Background: In this study, we aimed to compare the kinetics of intact parathyroid hormone (iPTH) during the perioperative period of endoscopic thyroidectomy via bilateral areola approach (ETBAA) in the same period, following a traditional open thyroidectomy approach (OTA).
Methods: We conducted a prospective observational study of patients who were undergoing thyroidectomy and level VI clearance. Patients who had been affected by papillary thyroid cancer (PTC) were stratified into three groups: those eligible for endoscopic treatment (ETBAA); patients who were eligible for ETBAA but had opted for OTA (OTA-L); and patients who were not suitable for endoscopic intervention (OTA-H). A process for locating parathyroid glands was utilized to stratify gland dissection laboriousness. In Type A, the gland is firmly fixed to thyroid gland. This type can be sub-classified into three subtypes. A1: the parathyroid gland is attached to the inherent thyroid capsule. A2: the gland is partially embedded in the thyroid gland. A3: the gland is located in the thyroid tissue. Type B is defined as a gland which is separated from the thyroid gland. The iPTH was sampled at wound closure.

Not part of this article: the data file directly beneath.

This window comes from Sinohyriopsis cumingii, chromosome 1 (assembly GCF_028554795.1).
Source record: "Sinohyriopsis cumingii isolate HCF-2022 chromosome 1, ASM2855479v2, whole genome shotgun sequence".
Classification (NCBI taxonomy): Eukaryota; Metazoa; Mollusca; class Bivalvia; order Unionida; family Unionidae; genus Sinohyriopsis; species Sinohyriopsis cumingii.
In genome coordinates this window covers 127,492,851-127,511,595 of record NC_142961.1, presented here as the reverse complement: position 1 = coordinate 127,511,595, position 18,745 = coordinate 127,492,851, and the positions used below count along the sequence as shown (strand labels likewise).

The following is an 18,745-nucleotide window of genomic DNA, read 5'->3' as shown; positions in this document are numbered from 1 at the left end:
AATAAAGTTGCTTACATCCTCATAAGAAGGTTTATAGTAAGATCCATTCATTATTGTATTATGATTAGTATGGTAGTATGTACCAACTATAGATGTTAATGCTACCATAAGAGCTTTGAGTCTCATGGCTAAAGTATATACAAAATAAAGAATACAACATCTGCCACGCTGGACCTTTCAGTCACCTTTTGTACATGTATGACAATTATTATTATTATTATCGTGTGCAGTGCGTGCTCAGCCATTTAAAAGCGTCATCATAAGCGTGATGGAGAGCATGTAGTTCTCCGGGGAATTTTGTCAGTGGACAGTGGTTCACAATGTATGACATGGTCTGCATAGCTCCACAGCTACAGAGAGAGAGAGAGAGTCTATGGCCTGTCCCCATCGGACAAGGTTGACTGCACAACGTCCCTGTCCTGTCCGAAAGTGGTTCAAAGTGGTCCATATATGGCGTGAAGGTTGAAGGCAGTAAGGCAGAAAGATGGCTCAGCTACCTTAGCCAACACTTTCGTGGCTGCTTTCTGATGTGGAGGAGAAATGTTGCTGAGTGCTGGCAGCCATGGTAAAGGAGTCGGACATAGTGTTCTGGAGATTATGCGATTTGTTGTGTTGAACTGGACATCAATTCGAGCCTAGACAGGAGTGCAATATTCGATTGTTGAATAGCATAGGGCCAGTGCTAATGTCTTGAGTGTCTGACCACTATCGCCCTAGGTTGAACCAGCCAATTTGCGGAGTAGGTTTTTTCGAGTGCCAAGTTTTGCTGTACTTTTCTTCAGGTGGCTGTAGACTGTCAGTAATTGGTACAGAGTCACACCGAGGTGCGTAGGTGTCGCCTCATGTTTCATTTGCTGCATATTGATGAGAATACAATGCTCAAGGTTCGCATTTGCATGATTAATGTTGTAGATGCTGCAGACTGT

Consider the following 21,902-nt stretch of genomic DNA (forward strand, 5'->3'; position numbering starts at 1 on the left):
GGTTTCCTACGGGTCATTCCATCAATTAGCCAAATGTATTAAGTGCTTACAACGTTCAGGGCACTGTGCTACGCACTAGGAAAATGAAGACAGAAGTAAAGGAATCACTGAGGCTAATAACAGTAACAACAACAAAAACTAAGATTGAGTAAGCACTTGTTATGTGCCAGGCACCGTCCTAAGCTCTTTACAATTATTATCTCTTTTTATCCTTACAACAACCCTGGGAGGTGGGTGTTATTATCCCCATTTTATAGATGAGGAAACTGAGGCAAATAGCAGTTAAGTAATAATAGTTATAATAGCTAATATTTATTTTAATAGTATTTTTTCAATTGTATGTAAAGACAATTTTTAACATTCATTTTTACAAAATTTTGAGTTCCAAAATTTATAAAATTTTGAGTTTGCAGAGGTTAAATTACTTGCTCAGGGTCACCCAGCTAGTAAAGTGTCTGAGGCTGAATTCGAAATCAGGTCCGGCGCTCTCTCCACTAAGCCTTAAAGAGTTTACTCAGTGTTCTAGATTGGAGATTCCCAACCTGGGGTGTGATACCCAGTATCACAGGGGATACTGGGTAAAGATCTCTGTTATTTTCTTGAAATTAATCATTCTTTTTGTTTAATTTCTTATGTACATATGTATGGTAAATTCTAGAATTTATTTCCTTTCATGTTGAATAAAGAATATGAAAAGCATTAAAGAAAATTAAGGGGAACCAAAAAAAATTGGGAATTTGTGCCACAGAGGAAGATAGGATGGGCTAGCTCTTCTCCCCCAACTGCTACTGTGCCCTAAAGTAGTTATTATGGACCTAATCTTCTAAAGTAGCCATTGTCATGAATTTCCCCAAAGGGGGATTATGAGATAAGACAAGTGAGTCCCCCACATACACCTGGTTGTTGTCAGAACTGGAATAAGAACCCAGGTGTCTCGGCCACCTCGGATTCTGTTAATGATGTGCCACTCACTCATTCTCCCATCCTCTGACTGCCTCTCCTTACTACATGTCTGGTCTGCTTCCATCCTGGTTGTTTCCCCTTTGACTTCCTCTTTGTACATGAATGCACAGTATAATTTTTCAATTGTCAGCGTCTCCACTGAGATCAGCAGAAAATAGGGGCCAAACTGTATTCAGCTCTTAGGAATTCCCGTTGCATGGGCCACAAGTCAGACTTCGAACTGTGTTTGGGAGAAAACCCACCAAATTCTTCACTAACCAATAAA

Results: There were 100 patients in each group. We found a significant difference between the ETBAA and OTA-H groups for type A2, as well as a loss of parathyroid glands and a number of parathyroid transplantation procedures. The endoscopic group was treated during an earlier stage of thyroid cancer. The iPTH profile of each group decreased, although this was the most consistent in the OTA-H group. A comparison of ETBAA with OTA-L demonstrates that the iPTH level change is similar.
Conclusion: There is no advantage of endoscopic treatment for preserving parathyroid function.
Keywords: Central compartment lymph node dissection; Hypocalcemia; Intact PTH (iPTH); Morbidity; Thyroid surgery.